Dennis Isbell   Pastor Grace Baptist Temple, San Antonia, Texas

You can do a search and find a wide range of reasons why personal devotions are valuable. You would find the very simple to the 6 point outlines. I believe that we know the importance of the Word of God for our faith – Romans 10:17. And we know the importance of prayer to help us stay strong in the faith – Jude 20. These alone make our personal devotions valuable.

Now, I’m definitely not coming as an expert on this matter, nor as one who has always been consistent. I’m not a Type A personality. I don’t get up at 4AM and spend two hours in prayer and Bible Study, and then go to bed at midnight after a non-stop day. To be honest, I envy these types of people. So, for the rest of us, whose minds shut down around 10PM and we struggle to get awake enough to comprehend anything by 7AM, we need to see the value of personal devotions.

As a Pastor, for the last 28 years, I read to study. I look for the lessons and messages that the Lord would have me to bring to our folks. My personal times were hit and miss. I would jump around in my Bible reading. Oh, I would read the Bible through every year, but not with any type of order necessarily. I would go through different devotionals, like Morning and Evening with Spurgeon; Our Daily Bread; Family Time; and Days of Praise. But nothing has helped me more over these past several years than to read God’s Word through a schedule. To be honest, for a long time, my time in the Word wasn’t for personal growth; it was for those I was ministering to. I know we get the by-product. But I needed to do something different, so several years ago we provided three different reading plans: Genesis to Revelation; a Historical reading plan; and a Chronological reading plan. This has not only benefited me, but I’ve had more comments on how this has helped many in our church.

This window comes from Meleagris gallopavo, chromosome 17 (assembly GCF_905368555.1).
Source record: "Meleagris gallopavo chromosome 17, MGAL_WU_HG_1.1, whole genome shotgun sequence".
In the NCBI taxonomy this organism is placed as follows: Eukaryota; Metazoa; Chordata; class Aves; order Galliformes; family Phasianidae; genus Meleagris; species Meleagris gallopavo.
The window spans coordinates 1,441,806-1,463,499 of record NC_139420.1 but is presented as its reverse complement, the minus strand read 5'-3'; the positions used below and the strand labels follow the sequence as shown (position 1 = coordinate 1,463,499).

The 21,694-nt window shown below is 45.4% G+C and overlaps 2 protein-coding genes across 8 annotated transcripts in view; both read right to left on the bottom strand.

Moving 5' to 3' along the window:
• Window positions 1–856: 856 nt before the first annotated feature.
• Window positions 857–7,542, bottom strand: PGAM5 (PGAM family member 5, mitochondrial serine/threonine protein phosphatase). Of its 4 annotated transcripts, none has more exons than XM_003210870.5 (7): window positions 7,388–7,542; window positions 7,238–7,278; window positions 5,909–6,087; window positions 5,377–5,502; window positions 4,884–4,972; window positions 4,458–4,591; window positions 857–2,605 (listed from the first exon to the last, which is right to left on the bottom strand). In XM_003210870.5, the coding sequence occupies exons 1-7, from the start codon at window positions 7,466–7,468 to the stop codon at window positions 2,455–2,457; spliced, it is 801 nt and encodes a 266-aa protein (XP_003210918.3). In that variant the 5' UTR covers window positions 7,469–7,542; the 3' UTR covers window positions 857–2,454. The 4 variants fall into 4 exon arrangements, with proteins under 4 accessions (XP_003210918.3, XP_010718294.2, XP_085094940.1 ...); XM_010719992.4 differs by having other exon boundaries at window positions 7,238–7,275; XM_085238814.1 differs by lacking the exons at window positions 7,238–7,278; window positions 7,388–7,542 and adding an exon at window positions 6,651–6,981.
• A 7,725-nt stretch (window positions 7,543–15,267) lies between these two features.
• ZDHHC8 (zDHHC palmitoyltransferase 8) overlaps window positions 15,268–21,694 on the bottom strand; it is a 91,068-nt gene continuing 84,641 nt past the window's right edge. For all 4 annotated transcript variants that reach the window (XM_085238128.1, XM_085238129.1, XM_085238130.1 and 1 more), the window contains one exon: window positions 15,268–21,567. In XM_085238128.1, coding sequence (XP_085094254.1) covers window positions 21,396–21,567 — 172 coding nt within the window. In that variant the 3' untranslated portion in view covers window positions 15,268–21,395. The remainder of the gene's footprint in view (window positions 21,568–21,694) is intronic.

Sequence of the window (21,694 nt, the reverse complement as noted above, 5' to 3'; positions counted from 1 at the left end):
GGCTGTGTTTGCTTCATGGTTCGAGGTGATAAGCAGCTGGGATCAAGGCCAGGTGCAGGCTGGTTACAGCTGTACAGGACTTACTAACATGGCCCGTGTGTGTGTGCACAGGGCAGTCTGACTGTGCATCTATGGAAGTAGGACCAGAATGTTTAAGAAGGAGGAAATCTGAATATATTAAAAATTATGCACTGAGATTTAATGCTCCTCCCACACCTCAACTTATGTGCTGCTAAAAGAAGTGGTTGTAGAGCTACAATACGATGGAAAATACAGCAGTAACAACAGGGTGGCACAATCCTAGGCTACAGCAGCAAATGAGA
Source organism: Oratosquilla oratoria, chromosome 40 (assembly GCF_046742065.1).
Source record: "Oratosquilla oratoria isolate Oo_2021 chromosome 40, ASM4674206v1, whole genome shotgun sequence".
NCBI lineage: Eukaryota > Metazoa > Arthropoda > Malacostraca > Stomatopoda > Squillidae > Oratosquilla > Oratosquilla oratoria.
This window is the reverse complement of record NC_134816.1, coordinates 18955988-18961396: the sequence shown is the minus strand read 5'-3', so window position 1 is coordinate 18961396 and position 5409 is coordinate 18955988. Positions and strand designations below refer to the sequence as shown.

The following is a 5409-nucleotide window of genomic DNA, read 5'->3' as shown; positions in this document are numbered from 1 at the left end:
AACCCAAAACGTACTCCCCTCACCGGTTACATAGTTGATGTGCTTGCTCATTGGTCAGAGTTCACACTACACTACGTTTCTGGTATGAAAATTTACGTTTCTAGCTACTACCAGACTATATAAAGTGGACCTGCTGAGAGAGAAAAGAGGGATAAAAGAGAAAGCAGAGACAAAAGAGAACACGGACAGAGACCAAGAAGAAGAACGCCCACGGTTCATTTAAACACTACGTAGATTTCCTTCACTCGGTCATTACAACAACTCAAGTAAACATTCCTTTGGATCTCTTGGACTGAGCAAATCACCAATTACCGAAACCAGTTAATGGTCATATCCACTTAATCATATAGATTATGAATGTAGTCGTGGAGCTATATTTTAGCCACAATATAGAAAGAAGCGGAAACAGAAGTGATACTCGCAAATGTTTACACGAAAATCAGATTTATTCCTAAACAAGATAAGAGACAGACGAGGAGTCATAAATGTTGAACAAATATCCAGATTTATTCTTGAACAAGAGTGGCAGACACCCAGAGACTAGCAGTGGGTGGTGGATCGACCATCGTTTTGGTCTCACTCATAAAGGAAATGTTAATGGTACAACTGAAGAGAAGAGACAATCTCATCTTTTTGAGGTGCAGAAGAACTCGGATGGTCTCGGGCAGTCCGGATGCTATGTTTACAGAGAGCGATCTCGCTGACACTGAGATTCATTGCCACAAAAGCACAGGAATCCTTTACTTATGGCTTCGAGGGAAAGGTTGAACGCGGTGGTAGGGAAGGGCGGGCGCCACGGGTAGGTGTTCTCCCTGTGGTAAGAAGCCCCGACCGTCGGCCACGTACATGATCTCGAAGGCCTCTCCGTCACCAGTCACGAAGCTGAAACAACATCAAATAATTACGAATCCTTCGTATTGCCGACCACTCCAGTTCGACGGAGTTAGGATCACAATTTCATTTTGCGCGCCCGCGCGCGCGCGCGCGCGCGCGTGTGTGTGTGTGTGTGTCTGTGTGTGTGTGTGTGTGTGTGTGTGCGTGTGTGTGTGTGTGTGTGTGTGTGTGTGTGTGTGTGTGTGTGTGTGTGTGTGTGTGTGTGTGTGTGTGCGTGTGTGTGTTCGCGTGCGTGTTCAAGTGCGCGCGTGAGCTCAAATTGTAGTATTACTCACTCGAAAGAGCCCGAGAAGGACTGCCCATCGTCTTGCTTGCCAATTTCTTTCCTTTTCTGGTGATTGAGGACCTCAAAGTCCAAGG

Now, my time is in the morning, and I purposely ask the Holy Spirit to keep me focused, to help me learn, and apply that portion of Scripture to my life. I have my cup of coffee and nothing else to distract me (I have enough going on in my mind). My personal time is valuable, not only for my spiritual life, but for those in our church family. You know, as well as I, that we can get spiritually drained with the genuine and sometimes ridiculous questions from our people. And, if we aren’t personally growing in the Word and seeing things we’ve “never seen before,” then we’ll react in the flesh, or we’ll give our “recorded memorized message,” and there will be no concern for God to be honored and glorified. We’ve heard it, we’ve taught it, and we’ve preached it: there’s value in time with the Lord, in prayer, and in His Word. We just need to do it, so we can be challenged and refreshed and reminded of God’s greatness. We don’t know it all, yet!